Story at a glance
- As of 2017, approximately 5.4 million U.S. adults have autism spectrum disorder.
- Results of the large study may help drive future treatments for the condition.
- Researchers also hope findings will spur genetic testing to identify those at risk.
An analysis of over 150,000 people, 20,000 of whom have autism, revealed over 250 genes that have strong links with the condition, marking the largest and most comprehensive study of its kind to date. Findings were published in the journal Nature Genetics.
Findings open up the possibility for a precision medicine approach to autism, a personalized care process that is gaining popularity in other disease states where genetic mutations increase certain risks.
“Some individuals with autism spectrum disorder carry functional mutations rarely observed in the general population,” researchers explained. To better understand genes disrupted by these variants, investigators assessed data from participants of the Autism Sequencing Consortium, the Simons Foundation Powering Autism Research initiative, and three other consortia.
Authors hope the findings will help foster future insights on the molecular roots of brain development and neurodiversity, while enabling future research on the condition’s biology.
Previous research has already revealed mutated genes contribute to autism. However, “in this unprecedented study, we were able to bring together multiple types of mutations in a wide array of samples to get a much richer sense of the genes and genetic architecture involved in autism and other neurodevelopmental conditions,” said co-author Joseph D. Buxbaum, of the Seaver Autism Center for Research and Treatment at Mount Sinai, in a statement.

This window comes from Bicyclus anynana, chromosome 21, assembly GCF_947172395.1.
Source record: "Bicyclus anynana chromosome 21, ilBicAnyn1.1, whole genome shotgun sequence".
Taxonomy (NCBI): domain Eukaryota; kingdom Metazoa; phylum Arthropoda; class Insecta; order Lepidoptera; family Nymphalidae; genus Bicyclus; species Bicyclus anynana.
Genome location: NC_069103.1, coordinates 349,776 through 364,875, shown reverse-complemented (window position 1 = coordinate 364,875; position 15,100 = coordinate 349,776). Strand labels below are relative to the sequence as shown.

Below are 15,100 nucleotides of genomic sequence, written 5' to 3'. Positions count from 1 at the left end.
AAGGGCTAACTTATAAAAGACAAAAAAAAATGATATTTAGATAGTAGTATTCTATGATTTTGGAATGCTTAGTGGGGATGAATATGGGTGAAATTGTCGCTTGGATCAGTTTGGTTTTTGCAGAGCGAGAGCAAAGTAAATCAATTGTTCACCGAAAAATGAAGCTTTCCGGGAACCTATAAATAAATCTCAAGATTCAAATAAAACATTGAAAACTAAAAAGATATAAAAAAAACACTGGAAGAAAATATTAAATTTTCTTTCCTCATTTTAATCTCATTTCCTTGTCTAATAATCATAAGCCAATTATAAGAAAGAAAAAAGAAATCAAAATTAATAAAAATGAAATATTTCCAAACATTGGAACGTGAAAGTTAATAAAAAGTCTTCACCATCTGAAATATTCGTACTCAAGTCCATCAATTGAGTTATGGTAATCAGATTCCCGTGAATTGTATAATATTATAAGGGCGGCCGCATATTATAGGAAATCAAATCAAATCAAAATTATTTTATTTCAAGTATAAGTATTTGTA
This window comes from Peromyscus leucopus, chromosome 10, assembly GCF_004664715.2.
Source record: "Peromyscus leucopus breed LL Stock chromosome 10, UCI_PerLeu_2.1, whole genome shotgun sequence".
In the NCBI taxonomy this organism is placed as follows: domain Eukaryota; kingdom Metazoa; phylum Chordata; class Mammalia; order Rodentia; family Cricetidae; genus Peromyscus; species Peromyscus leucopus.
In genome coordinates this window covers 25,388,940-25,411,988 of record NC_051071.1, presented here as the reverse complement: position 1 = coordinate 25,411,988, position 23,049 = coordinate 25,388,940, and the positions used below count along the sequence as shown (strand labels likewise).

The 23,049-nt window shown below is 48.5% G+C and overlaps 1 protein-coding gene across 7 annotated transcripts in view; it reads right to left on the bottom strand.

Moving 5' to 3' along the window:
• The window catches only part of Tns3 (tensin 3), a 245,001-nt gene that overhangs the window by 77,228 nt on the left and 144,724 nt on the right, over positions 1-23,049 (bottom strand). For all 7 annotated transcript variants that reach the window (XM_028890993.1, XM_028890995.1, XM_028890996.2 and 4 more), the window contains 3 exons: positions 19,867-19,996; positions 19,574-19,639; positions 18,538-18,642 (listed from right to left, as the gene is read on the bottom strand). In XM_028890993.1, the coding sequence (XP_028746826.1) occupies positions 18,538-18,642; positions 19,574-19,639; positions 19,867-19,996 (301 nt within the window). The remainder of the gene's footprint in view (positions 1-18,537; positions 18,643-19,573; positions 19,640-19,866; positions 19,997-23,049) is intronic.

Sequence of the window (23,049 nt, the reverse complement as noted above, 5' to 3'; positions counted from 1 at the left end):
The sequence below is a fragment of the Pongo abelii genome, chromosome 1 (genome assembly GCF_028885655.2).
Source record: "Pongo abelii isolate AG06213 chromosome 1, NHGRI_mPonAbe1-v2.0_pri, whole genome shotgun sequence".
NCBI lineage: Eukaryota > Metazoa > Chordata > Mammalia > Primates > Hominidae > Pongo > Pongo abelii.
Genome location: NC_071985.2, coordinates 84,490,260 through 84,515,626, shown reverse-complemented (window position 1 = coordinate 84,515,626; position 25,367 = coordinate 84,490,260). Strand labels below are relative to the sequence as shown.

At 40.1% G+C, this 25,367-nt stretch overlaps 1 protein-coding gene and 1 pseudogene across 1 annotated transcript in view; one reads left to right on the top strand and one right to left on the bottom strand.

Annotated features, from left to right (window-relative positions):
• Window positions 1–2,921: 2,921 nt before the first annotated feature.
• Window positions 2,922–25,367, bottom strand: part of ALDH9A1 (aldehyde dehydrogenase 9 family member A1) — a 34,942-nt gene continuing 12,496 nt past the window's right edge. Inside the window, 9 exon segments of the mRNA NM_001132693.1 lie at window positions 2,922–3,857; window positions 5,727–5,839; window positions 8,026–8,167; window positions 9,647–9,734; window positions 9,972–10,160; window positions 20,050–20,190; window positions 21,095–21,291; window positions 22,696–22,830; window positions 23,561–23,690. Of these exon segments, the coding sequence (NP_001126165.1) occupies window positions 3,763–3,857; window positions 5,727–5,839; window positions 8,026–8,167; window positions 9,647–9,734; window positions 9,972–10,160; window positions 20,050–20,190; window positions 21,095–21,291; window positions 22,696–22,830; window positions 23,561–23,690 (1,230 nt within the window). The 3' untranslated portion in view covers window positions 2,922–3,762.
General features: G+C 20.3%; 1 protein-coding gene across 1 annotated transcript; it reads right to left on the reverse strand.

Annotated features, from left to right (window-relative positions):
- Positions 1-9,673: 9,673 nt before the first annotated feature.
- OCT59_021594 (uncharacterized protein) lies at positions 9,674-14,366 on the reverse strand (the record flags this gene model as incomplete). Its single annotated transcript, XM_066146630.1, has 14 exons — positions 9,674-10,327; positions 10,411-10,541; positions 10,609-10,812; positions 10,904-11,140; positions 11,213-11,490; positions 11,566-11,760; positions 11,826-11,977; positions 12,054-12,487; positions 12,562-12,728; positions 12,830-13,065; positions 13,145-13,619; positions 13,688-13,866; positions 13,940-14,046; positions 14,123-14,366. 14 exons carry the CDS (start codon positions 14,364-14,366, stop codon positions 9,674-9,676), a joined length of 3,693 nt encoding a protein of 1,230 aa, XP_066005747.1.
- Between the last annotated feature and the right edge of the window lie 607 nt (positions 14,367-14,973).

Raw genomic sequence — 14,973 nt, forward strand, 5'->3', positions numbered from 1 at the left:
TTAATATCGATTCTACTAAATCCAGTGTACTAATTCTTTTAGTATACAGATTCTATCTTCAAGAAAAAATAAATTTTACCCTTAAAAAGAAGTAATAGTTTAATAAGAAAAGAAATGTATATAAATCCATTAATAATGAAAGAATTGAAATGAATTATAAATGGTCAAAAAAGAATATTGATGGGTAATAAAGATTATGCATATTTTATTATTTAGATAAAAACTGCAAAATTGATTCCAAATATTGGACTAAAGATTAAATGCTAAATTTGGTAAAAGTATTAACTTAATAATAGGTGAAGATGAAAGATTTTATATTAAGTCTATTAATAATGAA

Results might also yield potential targets for autism treatment.
In the United States, the Centers for Disease Control and Prevention (CDC) estimates that as of 2017 around 2.2 percent of adults currently live with autism spectrum disorder, or approximately 5.4 million individuals.
Several analyses were carried out as part of the study, one of which revealed autism-related genes were more active in more mature neurons, while genes associated with developmental delay were more active in early neuronal development. An additional analysis showed genes strongly linked with autism were more likely to also be associated with genes that increase schizophrenia risk, researchers said, underscoring the shared genetic risk factors between autism and other psychiatric disorders.
In addition to the large scale data collection employed in the study, investigators were also able to begin understanding where, when, and how certain genes express effects during neurodevelopment, added co-author Michael Talkowski, of the Center for Genomic Medicine at Massachusetts General Hospital.
Based on the findings, genetic testing is warranted, authors say, to identify those at risk and drive therapeutic development.
“The more we can advance therapeutics, based on the targets identified in these genetic findings, the more people we have the potential to help, which could have a significant impact in addressing autism and developmental delay worldwide,” said Buxbaum.